Students of Article III have so far failed to resolve a fundamental tension in the theory of federal adjudication. On the one hand, Article III has been said to limit the federal courts to the resolution of concrete disputes between adverse parties, one of whom seeks redress for an injury caused by the other’s conduct. On the other hand, Congress has repeatedly conferred power on the federal courts to hear ex parte proceedings in which the petitioner sets up a claim of right without naming an opponent. Such proceedings, dating from the nation’s formative ears and still extant today, call upon the federal courts to play an inquisitorial role that seems hard to square with the nation’s commitment to an adversary system. In this Article, we catalog these ex parte proceedings and offer the first general theory of how they fit within our largely adversarial federal judicial system. We argue that Article III embraces two kinds of judicial power: power over disputes between adverse parties, which was known in Roman and civil law as “contentious” jurisdiction, and power over ex parte and other uncontested proceedings, which was described in Roman and civil law as voluntary or “noncontentious” jurisdiction. Non-contentious jurisdiction allows a party to seek a binding determination of a claim of right without identifying an injury in fact or naming an adverse opponent; it was taken up by courts of equity and admiralty and promptly introduced into the federal judicia practice of the early Republic. In working to situate non-contentious jurisdiction within America’s broader legal inheritance, we offer a theoretical account of continuing practices that many view as aberrational. Our new account calls for a thorough reconsideration of the nature of the judicial power of the United States, and a reexamination of the Supreme Court’s gloss on Article III’s case-or-controversy requirement.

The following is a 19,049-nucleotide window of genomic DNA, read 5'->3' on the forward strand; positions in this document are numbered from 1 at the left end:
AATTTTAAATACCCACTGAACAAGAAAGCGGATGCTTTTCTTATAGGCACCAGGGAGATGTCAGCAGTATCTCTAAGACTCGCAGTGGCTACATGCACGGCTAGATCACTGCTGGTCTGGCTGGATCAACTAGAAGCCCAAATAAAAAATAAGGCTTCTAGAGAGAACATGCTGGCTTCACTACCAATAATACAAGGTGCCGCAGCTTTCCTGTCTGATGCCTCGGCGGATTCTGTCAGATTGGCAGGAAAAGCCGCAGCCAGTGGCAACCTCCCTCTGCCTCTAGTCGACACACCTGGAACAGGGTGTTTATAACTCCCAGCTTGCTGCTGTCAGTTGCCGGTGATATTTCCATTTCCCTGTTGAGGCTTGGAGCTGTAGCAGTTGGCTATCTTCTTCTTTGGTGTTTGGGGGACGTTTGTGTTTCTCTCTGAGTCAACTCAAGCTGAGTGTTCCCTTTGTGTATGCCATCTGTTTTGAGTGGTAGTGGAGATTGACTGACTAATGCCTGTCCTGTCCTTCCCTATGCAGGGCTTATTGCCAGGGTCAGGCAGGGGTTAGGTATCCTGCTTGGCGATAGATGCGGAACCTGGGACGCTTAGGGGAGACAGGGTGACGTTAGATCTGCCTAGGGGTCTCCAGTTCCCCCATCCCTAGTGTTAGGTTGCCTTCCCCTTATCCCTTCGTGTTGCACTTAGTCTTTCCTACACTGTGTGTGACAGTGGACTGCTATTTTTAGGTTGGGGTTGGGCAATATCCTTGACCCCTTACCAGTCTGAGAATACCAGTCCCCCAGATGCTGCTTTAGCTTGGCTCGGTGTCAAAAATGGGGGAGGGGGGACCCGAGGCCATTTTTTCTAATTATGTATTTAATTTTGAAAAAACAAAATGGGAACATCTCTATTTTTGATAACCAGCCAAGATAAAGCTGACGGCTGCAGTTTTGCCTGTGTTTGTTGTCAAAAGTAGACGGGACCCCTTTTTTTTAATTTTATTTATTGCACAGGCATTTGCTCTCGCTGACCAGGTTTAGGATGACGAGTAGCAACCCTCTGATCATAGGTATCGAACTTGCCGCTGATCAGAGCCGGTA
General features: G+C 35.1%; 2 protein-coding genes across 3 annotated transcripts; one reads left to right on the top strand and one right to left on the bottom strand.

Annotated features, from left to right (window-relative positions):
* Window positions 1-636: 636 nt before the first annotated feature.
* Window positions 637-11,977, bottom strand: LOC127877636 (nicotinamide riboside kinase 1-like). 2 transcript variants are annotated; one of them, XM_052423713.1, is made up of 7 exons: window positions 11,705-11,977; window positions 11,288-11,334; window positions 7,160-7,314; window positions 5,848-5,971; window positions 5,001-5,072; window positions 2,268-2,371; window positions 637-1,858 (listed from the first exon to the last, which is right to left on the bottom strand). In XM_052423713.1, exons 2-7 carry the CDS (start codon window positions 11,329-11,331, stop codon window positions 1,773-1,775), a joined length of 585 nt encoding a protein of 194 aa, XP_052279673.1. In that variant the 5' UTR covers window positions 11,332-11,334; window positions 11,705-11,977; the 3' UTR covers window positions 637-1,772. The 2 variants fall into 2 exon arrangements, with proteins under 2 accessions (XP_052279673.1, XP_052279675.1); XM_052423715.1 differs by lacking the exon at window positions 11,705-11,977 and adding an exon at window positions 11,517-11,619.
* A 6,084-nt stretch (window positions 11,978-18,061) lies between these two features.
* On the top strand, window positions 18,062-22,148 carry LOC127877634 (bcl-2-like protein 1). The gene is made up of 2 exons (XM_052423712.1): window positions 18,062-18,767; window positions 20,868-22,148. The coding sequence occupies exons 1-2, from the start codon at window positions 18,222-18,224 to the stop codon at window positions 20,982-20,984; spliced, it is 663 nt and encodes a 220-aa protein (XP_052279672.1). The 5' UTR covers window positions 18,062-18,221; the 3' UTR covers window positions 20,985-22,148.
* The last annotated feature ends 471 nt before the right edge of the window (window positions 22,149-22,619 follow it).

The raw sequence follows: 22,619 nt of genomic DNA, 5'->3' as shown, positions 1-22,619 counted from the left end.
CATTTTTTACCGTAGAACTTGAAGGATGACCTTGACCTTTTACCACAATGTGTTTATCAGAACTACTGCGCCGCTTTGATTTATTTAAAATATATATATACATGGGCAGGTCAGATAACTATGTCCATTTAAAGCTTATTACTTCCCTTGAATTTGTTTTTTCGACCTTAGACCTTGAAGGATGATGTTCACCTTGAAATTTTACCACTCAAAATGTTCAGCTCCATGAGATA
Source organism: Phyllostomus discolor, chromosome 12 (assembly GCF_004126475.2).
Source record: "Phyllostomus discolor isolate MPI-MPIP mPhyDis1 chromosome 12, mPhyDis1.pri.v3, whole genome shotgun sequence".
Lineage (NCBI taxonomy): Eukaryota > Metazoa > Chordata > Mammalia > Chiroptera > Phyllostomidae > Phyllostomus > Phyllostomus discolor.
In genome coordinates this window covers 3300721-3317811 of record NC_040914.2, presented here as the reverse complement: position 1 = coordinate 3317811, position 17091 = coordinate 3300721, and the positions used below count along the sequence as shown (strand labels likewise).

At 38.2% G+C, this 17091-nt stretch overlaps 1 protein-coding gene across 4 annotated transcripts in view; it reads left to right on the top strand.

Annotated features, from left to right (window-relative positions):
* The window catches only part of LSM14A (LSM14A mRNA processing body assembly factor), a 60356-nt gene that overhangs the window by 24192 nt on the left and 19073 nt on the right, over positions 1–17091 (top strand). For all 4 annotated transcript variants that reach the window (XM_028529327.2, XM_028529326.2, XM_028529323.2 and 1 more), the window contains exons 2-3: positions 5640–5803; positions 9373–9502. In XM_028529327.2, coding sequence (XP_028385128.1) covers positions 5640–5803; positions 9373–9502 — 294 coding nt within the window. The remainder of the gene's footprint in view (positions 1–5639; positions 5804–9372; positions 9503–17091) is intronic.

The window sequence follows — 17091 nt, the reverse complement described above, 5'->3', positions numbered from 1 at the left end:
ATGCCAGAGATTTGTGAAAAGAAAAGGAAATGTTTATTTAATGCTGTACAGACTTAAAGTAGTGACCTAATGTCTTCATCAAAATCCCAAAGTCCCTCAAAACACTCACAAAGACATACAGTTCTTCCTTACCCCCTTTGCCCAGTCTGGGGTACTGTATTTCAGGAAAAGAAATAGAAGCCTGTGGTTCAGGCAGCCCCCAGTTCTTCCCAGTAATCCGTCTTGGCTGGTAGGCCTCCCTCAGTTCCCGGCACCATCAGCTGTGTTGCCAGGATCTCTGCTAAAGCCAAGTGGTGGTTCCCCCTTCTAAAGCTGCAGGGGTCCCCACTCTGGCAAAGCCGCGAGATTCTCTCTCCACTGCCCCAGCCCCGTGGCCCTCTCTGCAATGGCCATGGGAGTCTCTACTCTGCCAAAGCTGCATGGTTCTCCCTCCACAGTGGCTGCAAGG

|Original language||English (US)|
|Number of pages||129|
|Journal||Yale Law Journal|
|State||Published - Mar 1 2015|
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